The control over the internet that governments seem intent to extend knows no bounds, but at least one loopy plan appears to have been batted into the long grass - although the devil, as always will be in the detail.
Following on from the European Court of Justice decision over the "right to be forgotten", the government has dropped plans to enable the attorney general to instruct media groups to remove articles from their archives under new contempt of court proposals.
The idea was that jurors could, horror of horrors, accidentally see something online related to a case they are supposed to be deciding, prejudicing the whole case, or so the argument went. Media groups, understandably, argued that this was the thin end of the wedge.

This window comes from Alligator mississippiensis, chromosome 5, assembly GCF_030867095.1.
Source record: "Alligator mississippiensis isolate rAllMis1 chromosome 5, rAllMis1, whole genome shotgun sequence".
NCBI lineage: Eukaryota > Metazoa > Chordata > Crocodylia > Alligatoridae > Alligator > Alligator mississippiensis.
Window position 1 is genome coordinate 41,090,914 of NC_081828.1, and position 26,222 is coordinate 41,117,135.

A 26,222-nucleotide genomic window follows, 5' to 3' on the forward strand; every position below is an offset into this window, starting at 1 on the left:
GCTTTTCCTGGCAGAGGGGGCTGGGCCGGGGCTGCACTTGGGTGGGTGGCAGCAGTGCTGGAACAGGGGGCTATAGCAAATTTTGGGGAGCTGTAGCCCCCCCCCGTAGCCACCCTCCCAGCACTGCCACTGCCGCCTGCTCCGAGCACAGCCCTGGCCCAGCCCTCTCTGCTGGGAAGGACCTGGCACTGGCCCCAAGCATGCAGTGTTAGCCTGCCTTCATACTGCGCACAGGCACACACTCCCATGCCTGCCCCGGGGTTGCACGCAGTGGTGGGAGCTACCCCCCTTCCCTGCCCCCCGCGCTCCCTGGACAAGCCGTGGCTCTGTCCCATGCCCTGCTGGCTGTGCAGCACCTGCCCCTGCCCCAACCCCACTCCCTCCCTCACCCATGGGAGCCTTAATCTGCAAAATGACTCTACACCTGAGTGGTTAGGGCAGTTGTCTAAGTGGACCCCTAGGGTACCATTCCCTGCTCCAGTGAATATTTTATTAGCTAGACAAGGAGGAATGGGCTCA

Pretty soon, they said, they would be hit with take-down requests left, right and centre - while UK-based publishers would be put at a disadvantage to media groups based in more sensible locations.
For once, common sense has prevailed - sections 51 and 52 have been dropped from the Criminal Justice and Courts Bill, no doubt leaving behind plenty of nonsense.
As always, we ought to emphasise that George Orwell's 1984 was a work of fiction, not an instruction manual...
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